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OSHA blood test cost estimates yield confusion.

How can the average cost of complying with the bloodborne disease (HIV, Hepatitis B) regulations average $32 per police officer and $60 per fire fighter when cities are confronted with costs of $140 - $160 just for the cost of required inoculations for one individual?

The difference lies in OSHA's use of incremental costs of compliance, the discounting to present value of the costs of inoculation and capital costs and assumptions that high proportions of employees have already been protected by inoculation.

Background

Cities in about half the states are busy preparing exposure control plans in order to comply with federal bloodborne disease protection requirements. Compliance is required on or before June 6, this year (based upon when their state level OSHA agencies adopt the federal minimum standards).

Cities should analyze their own situation rather than utilizing OSHA average costs for budgeting purposes. In preparing a plan the burden is on the employer to determine what employees are at risk to such exposure. While the discussion which follows concentrates on police officers and firefighters a city can only determine what employees should fall under its plan based upon individual analysis.

Only cities in the following states are required to comply with the regulation (since they have state OSHA plans): Alaska, Arizona, California, Conncecticut, Hawaii, Indiana, Iowa, Kentucky, Maryland, Michigan, Minnesota, Nevada, New Mexico, New York, North Carolina, Oregon, Puerto Rico, South Carolina, Tennessee, Utah, Vermont, Virginia, the Virgin islands, Washington and Wyoming. Cities in other states are not required to comply unless some other state agency decides to adopt similar rules.

OSHA Estimating Elements

The costs for each city of preparing and executing the plan will be different but what follows are some of the elements and assumptions that contributed to the OSHA estimates above.

First, OSHA in developing their estimates assumed that cities were already complying to a high degree with the required procedures and thus existing levels of expenditure were not included in their estimates. Second, in figuring out annual average cost OSHA amortized the cost of such items as inoculations over their expected periods of efficacy. What were some of the assumptions?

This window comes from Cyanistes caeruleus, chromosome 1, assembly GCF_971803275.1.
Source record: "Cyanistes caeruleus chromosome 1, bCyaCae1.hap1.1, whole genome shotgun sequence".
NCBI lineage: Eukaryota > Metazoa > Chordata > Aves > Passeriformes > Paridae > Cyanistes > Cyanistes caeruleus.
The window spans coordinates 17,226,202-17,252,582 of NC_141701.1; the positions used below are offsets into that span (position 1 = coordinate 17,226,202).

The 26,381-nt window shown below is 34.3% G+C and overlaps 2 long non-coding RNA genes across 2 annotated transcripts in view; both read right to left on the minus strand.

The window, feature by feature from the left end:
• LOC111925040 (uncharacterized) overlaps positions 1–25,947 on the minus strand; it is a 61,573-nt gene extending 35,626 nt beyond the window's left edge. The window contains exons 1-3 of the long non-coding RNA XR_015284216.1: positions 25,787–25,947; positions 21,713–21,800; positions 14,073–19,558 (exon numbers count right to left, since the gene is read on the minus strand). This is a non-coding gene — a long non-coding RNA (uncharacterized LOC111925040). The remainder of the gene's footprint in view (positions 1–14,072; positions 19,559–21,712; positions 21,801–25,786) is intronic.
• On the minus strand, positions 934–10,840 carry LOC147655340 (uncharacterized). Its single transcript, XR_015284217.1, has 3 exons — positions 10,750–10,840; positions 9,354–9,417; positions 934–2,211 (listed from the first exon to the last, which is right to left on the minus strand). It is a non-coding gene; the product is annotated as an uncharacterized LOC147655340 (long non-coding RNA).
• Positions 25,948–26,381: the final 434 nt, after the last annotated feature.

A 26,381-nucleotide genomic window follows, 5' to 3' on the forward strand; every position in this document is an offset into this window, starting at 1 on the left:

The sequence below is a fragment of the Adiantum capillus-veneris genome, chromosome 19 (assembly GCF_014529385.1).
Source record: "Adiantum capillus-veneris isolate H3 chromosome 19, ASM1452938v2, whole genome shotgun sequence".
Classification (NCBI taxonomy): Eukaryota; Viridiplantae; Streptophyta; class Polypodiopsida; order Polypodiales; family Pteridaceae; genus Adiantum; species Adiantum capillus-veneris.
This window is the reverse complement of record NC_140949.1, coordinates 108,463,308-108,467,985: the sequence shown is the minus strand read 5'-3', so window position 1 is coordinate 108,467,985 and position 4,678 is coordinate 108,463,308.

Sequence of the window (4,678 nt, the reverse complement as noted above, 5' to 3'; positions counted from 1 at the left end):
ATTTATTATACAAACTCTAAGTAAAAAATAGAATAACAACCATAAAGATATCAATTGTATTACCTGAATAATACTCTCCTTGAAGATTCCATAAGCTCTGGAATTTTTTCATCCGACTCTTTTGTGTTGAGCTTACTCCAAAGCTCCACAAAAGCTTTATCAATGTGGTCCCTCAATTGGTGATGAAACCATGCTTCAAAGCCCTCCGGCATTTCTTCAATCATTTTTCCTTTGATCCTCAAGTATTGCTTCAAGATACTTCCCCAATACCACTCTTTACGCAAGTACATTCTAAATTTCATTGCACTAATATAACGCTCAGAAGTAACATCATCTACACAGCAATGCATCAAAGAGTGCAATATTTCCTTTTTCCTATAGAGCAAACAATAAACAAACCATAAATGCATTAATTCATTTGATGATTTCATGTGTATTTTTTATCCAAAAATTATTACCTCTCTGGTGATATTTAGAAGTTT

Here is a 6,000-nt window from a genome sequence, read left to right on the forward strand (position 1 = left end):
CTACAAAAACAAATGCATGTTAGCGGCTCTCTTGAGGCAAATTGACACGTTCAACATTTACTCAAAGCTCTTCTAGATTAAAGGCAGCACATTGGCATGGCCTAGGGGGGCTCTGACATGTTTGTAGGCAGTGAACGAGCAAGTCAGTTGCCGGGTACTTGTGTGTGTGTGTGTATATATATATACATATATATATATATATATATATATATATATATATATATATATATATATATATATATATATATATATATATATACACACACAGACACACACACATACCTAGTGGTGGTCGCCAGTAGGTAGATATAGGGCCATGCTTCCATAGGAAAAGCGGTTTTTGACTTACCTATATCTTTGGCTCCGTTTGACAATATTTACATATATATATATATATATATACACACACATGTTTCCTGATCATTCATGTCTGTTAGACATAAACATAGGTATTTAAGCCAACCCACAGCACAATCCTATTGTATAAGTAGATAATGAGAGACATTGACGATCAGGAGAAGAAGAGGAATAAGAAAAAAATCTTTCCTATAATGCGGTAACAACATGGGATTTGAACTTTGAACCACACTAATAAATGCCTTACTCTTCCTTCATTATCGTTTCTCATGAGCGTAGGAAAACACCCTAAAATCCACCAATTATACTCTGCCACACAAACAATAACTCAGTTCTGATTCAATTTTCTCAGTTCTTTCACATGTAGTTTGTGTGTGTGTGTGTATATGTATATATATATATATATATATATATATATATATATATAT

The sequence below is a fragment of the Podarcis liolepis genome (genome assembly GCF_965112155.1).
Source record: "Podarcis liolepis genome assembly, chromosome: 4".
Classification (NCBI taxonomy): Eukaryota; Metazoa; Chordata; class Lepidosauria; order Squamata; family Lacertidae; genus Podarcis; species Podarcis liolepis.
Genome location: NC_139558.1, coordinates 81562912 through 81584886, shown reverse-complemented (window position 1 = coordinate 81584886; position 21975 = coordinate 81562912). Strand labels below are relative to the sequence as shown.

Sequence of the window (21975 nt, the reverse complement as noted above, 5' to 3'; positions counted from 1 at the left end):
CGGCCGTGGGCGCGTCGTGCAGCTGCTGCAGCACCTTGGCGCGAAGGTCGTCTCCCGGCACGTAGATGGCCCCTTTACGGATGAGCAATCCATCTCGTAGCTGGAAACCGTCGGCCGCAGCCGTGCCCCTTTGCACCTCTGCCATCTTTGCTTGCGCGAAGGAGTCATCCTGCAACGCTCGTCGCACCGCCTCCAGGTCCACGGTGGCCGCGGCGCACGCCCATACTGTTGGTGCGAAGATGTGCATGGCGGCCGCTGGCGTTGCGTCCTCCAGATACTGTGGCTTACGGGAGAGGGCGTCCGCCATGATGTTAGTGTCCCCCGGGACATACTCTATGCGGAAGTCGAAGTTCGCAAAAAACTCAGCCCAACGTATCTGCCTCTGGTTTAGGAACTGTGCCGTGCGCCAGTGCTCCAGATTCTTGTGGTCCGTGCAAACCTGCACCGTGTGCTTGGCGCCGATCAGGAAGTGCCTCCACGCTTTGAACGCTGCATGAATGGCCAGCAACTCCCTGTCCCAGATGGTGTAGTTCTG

The cost of inoculations per person was figured at $128 (a three shot series) with some additional costs of employee time and charges if the vaccine was administered by a private medical practitioner. The estimate was based on the assumption that 66 percent of paramedics were already protected from such diseases and that only 68 percent of the remaining employees would elect to receive the inoculations. Seventeenth percent of police officers were believed already to be protected with less than 30 percent of those unprotected electing to receive the shots.

The OSHA estimate assumes that 8 hours will required to complete an exposure control plan. OSHA estimated that the average law enforcement officer will make use of six personal protective equipment kits during the course of the year at a cost of $4.00 per kit. For firefighter and paramedic personnel the use of gloves is estimated at between 2-4 per day at a cost of 18 cents per pair. In the fire and rescue services masks and gowns are estimated to be used at a rate of between one and two per day with masks costing 15 cents each and gowns running 50 cents each.

The costs of personnel training are among the largest costs for both police and fire personnel.
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Title Annotation:Occupational Safety and Health Administration
Author:Peterson, Doug
Publication:Nation's Cities Weekly
Date:May 4, 1992
Words:566
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